Environmental Performance of Wetlands Receiving Non-Point Source Nutrient Loads: Benefits and Limitations of Targeted Wetland Restorations

Iowa Learning Farms hosted a webinar on Wednesday about the results from 15 years of research on Iowa Conservation Reserve Enhancement Program (CREP) wetlands, including nutrient removal, greenhouse gas emissions, and hydrology. The research presented in this webinar is one of the largest and longest running projects of its kind and helps to clarify the potential benefits and limitations of targeted wetland restorations. The research methods are also being used to monitor the impact of in-field practice changes through the Conservation Learning Lab project.

The location of the sites for wetland performance monitoring during this project

Iowa’s landscape used to be covered in wetlands, but these have been extensively drained to allow for agriculture and development. Drainage networks are the primary pathways that nitrate moves across the landscape and into surface water. By routing drainage lines into treatment wetlands, these wetlands can remove nitrate from subsurface drainage, especially when they are constructed in targeted areas.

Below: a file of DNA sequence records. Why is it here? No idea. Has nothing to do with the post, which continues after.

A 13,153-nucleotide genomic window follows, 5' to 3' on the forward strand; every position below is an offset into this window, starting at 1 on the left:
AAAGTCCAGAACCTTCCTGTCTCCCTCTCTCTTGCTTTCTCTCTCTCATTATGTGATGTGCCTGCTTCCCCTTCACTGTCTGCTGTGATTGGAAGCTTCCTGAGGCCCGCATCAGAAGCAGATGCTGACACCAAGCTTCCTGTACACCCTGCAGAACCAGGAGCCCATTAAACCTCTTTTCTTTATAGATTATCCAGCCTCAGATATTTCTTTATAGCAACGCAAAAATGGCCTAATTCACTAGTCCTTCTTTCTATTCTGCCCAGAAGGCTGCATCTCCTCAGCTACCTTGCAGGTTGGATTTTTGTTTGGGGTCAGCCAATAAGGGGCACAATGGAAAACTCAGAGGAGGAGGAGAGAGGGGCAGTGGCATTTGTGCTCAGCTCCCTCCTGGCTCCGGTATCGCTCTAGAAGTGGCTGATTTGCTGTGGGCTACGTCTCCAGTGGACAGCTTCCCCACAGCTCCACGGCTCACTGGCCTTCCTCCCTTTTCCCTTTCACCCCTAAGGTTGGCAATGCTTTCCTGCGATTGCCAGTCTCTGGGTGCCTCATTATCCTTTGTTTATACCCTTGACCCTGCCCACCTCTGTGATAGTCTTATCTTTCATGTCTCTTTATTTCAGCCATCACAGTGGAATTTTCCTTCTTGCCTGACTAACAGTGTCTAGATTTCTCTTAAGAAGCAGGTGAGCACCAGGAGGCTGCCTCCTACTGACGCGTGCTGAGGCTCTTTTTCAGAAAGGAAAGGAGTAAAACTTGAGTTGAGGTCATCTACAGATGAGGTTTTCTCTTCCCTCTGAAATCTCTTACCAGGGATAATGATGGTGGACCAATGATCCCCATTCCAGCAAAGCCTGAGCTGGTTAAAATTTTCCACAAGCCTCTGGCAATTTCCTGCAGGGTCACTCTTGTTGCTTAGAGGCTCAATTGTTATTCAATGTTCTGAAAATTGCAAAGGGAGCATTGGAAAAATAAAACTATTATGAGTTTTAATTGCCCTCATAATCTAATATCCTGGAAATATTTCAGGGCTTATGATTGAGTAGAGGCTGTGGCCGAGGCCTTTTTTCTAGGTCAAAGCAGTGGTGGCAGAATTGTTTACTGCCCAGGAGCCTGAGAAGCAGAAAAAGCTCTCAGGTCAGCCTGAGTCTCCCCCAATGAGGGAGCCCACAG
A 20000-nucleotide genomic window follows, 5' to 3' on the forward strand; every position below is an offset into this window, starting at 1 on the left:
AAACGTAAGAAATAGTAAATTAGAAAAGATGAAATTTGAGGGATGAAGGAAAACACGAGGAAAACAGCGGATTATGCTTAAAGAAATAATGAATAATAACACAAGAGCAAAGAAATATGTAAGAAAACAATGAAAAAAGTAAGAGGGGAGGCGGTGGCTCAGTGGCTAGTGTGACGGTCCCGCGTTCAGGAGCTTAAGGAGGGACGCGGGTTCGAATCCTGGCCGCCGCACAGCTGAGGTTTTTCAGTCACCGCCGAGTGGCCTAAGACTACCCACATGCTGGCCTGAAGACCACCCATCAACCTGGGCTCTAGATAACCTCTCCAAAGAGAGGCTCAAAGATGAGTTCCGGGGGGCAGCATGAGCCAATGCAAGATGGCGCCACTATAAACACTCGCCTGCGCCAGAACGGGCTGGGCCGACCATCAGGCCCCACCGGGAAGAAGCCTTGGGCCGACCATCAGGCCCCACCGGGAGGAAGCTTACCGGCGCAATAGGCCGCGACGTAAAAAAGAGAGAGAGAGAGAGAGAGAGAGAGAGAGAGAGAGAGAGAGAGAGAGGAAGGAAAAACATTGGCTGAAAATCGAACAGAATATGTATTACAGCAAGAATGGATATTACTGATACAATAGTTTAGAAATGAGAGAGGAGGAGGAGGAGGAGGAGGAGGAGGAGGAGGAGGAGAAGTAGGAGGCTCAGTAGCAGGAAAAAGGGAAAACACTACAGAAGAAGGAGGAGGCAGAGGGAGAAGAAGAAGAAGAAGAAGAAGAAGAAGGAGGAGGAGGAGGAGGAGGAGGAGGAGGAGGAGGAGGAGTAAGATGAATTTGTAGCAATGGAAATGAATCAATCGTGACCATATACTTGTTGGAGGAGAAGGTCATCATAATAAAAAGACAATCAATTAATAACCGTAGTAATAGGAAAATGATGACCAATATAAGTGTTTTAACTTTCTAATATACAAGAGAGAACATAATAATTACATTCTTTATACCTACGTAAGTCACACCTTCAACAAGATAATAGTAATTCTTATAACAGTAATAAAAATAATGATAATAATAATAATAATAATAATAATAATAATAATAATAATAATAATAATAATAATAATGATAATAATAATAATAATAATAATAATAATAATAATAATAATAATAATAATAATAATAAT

Targeted wetland restorations have the opportunity to intercept drainage networks to remove nitrogen

William Crumpton, University Professor at Iowa State University, also discussed greenhouse gas emissions from wetlands and the phosphorus removal performance of treatment wetlands that receive non-point source loads during the webinar. He emphasized the importance of targeting wetland restorations. Wetlands that are established for habitat in upland areas do not have the opportunity to intercept tile flow, and therefore can only remove low amounts of nitrate. If wetlands are sited strategically in downslope areas to intercept tile flow, then their removal of nitrate dramatically increases.

Upslope wetland sites only remove about 1.9 metric tons of N, while downslope wetland sites are able to remove about 17 metric tons of N.

To learn more about this research project and the effectiveness of targeted wetlands that receive non-point source nutrient loads, watch the full webinar here.

Join us next week on Wednesday, July 1 for a webinar titled “Optimizing Yields of Corn Planted After a Cereal Rye Cover Crop” presented by Alison Robertson, Professor & Extension Field Crops Pathologist at Iowa State University.

Hilary Pierce